Khashoggi carried the concerns and issues of his nation, and the Palestinian cause was his main focus and believed that the return of the nation’s fighting spirit.
Among his last tweets posted after attending a conference on Palestine post-Oslo, organised by Middle East Monitor in London, a day before travelling to Turkey on that fateful day,
“I leave London with Palestine on my mind. I attended a conference and discovered researchers and activists who believe in the fairness of the cause from all over the world. Despite the strength of the Israeli lobby, which has besieged any sympathy with the Palestinian cause, but our voices are still high. In our world, they are trying to disregard Palestine to break our anger, but it is present in our conscience in the conscience of every citizen, even if they are silent.”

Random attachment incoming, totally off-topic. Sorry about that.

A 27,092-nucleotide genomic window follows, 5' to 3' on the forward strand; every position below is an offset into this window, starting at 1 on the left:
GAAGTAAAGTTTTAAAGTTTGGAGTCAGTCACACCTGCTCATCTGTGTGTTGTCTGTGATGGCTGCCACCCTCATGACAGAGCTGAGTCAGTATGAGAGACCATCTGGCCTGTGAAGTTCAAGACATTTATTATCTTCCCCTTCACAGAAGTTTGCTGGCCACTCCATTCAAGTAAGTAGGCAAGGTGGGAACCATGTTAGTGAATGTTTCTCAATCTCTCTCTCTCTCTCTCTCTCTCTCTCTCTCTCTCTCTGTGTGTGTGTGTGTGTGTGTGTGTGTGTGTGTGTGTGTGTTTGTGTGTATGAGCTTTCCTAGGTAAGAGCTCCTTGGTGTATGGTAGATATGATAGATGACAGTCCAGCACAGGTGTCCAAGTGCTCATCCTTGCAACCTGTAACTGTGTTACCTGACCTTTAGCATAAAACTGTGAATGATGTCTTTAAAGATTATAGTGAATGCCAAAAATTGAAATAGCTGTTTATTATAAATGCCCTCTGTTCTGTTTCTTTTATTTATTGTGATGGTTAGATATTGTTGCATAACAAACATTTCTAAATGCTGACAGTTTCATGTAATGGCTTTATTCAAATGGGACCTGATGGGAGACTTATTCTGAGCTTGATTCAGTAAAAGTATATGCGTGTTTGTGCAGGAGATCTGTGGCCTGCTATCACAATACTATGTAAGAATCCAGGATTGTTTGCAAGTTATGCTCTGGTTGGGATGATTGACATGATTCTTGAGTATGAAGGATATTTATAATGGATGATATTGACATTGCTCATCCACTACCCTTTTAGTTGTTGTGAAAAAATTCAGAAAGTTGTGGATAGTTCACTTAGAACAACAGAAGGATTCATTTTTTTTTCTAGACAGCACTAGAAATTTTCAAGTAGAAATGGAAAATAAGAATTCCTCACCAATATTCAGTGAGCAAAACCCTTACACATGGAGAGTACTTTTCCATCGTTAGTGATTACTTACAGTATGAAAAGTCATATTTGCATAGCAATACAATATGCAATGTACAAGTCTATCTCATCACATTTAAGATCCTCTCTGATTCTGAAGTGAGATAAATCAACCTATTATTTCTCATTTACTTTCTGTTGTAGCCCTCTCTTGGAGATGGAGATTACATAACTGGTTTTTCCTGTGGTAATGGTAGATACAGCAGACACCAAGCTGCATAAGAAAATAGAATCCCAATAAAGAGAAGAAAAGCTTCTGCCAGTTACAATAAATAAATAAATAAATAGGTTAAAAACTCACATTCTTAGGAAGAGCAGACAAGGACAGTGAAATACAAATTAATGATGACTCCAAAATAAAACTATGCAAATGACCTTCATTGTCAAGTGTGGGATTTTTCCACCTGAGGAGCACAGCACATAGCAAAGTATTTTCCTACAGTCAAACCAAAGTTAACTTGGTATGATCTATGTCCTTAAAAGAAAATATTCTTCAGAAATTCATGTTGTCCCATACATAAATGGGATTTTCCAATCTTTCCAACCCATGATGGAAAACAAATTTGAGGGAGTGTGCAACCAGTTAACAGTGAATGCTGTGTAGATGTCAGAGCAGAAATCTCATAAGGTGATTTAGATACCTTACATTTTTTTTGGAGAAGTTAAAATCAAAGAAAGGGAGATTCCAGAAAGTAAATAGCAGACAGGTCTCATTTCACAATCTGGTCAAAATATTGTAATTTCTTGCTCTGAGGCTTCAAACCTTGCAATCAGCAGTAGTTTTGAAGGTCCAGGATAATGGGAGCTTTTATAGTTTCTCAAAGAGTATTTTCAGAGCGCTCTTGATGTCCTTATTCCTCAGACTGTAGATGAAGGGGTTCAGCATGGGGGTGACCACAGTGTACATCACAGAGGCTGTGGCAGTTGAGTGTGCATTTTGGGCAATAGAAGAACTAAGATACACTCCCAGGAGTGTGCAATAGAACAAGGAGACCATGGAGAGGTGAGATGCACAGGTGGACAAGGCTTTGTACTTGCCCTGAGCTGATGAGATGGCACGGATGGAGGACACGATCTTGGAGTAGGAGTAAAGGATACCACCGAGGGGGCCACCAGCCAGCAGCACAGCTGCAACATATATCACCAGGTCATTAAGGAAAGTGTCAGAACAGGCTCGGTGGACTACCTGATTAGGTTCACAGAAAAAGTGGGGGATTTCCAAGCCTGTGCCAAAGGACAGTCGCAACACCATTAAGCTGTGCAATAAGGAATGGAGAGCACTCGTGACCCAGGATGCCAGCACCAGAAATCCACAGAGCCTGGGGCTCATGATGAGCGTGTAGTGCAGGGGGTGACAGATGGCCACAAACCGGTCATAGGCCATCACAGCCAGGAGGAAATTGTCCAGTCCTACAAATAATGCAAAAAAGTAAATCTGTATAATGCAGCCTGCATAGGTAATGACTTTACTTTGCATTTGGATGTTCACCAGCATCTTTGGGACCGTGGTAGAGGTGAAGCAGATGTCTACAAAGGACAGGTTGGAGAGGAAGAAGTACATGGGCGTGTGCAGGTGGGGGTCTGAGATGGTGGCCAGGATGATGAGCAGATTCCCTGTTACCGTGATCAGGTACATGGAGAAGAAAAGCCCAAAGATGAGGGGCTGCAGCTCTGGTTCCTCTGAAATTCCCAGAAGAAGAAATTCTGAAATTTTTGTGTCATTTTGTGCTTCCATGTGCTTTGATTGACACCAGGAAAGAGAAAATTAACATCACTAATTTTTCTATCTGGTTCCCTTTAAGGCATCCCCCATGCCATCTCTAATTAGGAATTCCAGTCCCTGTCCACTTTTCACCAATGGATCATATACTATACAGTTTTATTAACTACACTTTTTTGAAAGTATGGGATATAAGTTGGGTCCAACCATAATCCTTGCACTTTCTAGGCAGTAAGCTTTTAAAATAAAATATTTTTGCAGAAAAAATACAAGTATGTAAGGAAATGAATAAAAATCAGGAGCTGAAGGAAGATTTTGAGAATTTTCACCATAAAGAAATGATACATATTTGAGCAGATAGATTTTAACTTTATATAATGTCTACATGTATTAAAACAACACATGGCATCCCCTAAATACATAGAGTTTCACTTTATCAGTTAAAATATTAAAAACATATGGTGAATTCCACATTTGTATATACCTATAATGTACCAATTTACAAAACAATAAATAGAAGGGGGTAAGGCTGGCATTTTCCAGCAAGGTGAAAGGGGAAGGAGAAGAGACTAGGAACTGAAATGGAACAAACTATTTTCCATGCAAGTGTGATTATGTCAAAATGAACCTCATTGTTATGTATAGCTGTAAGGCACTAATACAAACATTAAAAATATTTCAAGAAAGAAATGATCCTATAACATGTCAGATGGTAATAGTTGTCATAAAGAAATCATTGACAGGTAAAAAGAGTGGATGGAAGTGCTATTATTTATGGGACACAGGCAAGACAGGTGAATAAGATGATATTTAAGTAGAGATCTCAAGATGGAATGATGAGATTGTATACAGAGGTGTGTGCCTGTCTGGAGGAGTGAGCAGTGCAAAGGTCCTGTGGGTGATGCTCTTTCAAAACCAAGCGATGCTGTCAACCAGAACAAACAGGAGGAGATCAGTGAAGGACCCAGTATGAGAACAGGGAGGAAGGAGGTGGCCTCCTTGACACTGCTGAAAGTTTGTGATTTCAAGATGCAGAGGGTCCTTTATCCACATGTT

أغادر لندن وفلسطين في البال، حضرت مؤتمرا وتعرفت على باحثين وناشطين مؤمنين بعدالة قضيتها من أطراف الارض.
رغم قوة اللوبي الاسرائيلي الذي حاصر اَي تعاطف معها الا ان صوتها لا يزال عاليا هنا.
في عالمنا يحاولون تغييب فلسطين لكسر الغضب فينا ولكنها حاضرة في ضمير كل مواطن … وان صمت.
He did not know he would depart from the world a day later. He said what he thought and withdrew, and his Twitter account’s slogan was, “Say your word, and walk away.” He paid his life as the price of his words, for the sake of revolution, humanity, justice, freedom, and truth. Peace be with you in life and death, our martyr.
By Dr. Amira Abo el-Fetouh
This article was originally published by “Mint Press”
The 21st Century